When the DCU players look back on their victory over IT Letterkenny in the CUFL quarter-final in times to come, thoughts of the taxing early morning coach journey and dismal weather conditions will be reduced to mere details by the gravity of their achievement.
These players secured DCU’s place in their first ever CUFL semi-final through a collective dogged will to win; it wasn’t the most pleasing on the eye, but that’s beside the point. When this group assembled in September, it was on the back of a season that could be considered the nadir of DCU soccer.
Now, they can count themselves among the top four collegiate teams in Ireland and look forward to their semi-final with IT Carlow, the best side in the country, with a justified confidence earned through skill and toil.
Reflecting on the win, DCU Manager, Declan Roche, is typically complimentary of his players: “We’re delighted; the players were excellent, as they have been from day one really. They deserve to be there [in the semi-final] after the performance, it’s all gone very well and they’ve done everything we’ve asked them to do.”
Regarding the staggering rapidity of the squad’s evolution during his brief tenure in charge, the former Celtic player maintains that there has been no one secret ingredient. “When you’re a coach or a manager, if you can just get your players organised and try and get them playing a certain way. A lot of good work had already gone in with the players in the years before, they play the way I like and the philosophy is still there in terms of style.
“What we wanted to do is add a bit of professionalism, get good sessions in, bringing in John Russell as coach has helped that. Try and have good standards and make the players feel important.”
He notes the team’s desire in Letterkenny, but also their overall hunger to succeed where they haven’t in years gone by. “There certainly was a good determination about them. The players have been reading about UCD and Carlow winning for so long and they have responded to that. I certainly don’t think they wanted their little adventure to end in Letterkenny and I think they proved that,” he said.
A manager of Roche’s experience is all too aware that this euphoria must be fleeting for the sake of the bigger picture, and he has already began to look to the task of scalping the champions: “We still have work to do; we have a massive game against Carlow, we’ll get back to training this week and do a couple of sessions. Then we’ll go up to Queen’s University for a preparation game to keep the players ticking over.”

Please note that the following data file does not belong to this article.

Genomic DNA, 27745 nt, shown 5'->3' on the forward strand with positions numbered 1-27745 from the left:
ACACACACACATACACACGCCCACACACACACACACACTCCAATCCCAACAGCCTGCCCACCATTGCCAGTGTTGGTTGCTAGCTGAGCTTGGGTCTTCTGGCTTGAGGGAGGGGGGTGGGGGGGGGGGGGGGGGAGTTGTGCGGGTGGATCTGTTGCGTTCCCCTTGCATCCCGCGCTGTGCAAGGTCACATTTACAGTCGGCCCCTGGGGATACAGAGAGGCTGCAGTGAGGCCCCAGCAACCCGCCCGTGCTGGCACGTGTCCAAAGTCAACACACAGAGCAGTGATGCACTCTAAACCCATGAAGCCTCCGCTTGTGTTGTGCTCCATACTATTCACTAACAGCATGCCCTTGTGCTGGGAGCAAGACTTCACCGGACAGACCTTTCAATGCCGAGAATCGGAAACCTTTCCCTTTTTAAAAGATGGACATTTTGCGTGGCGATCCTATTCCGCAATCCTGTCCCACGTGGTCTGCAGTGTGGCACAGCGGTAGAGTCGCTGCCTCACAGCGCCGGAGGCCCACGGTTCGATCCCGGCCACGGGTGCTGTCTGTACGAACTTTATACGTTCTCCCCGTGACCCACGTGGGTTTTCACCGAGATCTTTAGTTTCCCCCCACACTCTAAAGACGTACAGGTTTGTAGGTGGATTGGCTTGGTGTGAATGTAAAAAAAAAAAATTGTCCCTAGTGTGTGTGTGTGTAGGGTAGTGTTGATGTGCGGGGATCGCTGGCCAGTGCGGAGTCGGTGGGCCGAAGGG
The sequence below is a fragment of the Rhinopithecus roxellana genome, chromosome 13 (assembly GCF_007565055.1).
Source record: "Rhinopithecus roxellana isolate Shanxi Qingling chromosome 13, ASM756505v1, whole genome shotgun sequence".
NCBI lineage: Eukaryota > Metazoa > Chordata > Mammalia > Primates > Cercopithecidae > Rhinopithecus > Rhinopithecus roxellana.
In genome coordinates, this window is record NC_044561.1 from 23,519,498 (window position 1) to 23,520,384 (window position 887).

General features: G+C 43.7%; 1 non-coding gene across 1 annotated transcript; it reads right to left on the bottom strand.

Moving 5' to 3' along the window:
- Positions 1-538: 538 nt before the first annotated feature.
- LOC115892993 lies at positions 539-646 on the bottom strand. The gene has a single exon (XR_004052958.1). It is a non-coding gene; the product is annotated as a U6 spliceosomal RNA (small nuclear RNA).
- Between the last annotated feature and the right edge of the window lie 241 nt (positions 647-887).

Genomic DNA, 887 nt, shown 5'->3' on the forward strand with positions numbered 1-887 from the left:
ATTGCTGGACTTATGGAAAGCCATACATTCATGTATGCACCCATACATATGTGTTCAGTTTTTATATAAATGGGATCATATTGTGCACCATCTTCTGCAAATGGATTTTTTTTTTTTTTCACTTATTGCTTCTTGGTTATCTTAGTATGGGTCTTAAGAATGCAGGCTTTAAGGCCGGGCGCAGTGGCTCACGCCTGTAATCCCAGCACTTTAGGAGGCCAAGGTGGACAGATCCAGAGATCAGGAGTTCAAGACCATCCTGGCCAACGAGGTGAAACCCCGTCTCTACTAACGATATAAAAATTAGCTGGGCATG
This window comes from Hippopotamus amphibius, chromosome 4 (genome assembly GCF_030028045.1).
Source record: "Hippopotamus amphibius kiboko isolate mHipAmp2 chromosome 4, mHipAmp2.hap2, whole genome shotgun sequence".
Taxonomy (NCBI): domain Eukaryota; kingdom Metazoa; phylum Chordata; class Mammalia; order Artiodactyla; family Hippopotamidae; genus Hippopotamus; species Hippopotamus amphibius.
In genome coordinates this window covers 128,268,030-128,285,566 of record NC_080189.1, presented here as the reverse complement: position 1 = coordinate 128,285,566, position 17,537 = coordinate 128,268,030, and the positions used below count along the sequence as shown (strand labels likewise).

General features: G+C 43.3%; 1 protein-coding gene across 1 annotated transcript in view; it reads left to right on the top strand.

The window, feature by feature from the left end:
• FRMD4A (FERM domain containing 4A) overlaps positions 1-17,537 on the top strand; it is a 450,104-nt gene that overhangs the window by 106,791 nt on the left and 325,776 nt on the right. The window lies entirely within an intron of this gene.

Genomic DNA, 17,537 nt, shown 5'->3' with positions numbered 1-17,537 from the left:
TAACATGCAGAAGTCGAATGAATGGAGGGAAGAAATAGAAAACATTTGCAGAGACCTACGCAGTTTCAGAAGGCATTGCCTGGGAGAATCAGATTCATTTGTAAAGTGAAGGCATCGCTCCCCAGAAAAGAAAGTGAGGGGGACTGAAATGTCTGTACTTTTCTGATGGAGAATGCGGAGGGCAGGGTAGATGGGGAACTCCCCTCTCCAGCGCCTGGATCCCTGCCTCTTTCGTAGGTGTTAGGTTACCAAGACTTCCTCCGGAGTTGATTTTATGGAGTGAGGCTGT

IT Carlow have been rampant this season, comfortably winning all six of their matches, including a 5-1 demolition of UL in their quarter final. Additionally, they have scored 25 goals and only conceded three, yet Roche is more concerned with what his side will bring to the table.
“They (Carlow) have a great history and pedigree in the competition, and they’ve scored a lot of goals this year, but from our point of view, I’ll be more interested in how we preform and go about the game. In games like semi-finals, if you dwell too much on how you’re going to stop the other team play, you end up not playing yourself.”
Without looking past Carlow, Roche is still adamant of his intent to win the competition: “I came into this situation with John Russell to win the thing, and that hasn’t changed. If we can get the players believing they can do it, then we have a good chance. We’re going to go into this game the underdog, but you know, there’s no harm in being the underdog,” he said.
Elsewhere, DIT and Athlone IT will meet in the other semi-final after beating Belfast Metropolitan College and Waterford IT respectively.